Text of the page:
The People’s Receiver

marconi posing

Guglielmo Marconi Posing. Mental Floss.

Bret Stephens has commented on how the relatively new technology of radio was received enthusiastically in 1930s Germany. Effort was made to produce and distribute a cheap radio — the Volksempfänger, or people’s receiver — “that could bring the Führer’s voice and message into every home.” (“World War II and the Ingredients of Slaughter,” NYTimes, 8-30-19)

I think of the Volksempfänger as the Volkswagen of radios, hearkening back to a Beetle — the people’s car — that drew hard service during my student days.

It’s fun to muse speculatively on the arc from radio to Twitter. In the annals of mass communication, television may go down as an intervening blip, a mere enhancement of radio leap-frogged by Jack Dorsey’s Marconi-level hop.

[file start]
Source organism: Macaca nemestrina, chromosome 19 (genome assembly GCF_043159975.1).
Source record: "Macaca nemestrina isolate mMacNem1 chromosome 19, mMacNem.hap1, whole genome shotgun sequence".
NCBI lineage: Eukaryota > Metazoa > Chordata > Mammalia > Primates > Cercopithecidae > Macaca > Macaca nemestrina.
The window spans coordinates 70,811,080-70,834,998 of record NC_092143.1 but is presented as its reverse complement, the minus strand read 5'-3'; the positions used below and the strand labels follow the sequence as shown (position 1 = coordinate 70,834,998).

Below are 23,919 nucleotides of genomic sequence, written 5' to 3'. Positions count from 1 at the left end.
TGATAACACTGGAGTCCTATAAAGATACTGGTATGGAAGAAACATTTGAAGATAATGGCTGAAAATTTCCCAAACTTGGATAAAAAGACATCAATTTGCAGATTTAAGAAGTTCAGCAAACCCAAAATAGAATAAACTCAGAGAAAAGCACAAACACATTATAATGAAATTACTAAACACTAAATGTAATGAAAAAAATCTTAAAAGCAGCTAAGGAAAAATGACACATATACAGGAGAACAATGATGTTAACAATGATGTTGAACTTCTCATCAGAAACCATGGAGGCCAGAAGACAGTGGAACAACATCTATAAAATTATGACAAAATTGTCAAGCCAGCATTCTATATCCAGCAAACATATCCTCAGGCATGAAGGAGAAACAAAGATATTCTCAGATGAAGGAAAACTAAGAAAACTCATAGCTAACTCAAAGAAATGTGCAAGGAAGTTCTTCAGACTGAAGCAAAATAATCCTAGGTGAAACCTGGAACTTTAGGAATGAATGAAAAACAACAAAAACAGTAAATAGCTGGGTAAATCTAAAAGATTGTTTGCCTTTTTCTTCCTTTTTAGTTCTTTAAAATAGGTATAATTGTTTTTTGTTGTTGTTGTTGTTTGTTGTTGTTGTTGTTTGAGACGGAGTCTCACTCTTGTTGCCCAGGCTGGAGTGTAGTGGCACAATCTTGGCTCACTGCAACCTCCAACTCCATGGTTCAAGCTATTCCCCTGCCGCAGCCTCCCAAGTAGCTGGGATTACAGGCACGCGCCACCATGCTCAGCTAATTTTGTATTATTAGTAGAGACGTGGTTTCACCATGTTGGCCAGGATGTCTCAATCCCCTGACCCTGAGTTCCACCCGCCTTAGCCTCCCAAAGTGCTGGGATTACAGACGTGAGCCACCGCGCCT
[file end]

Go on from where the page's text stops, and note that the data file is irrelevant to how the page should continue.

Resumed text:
Dorsey called his invention “Twttr.” He emitted the first tweet in 2006: “just setting up my twttr.” On 15 July 2006, TechCrunch reviewed the new Twttr service:

Odeo released a new service today called Twttr, which is a sort of “group send” SMS application… People are using it to send messages like “Cleaning my apartment” and “Hungry.” (“Who Invented Twitter?” ThoughtCo)

And here we are, cleaning our apartments. Thank you, @Jack.

(c) 2019 JMN

About JMN

I live in Texas and devote much of my time to easel painting on an amateur basis. I stream a lot of music, mostly jazz, throughout the day, and watch Netflix and Prime Video for entertainment. I like to read and memorize poetry.
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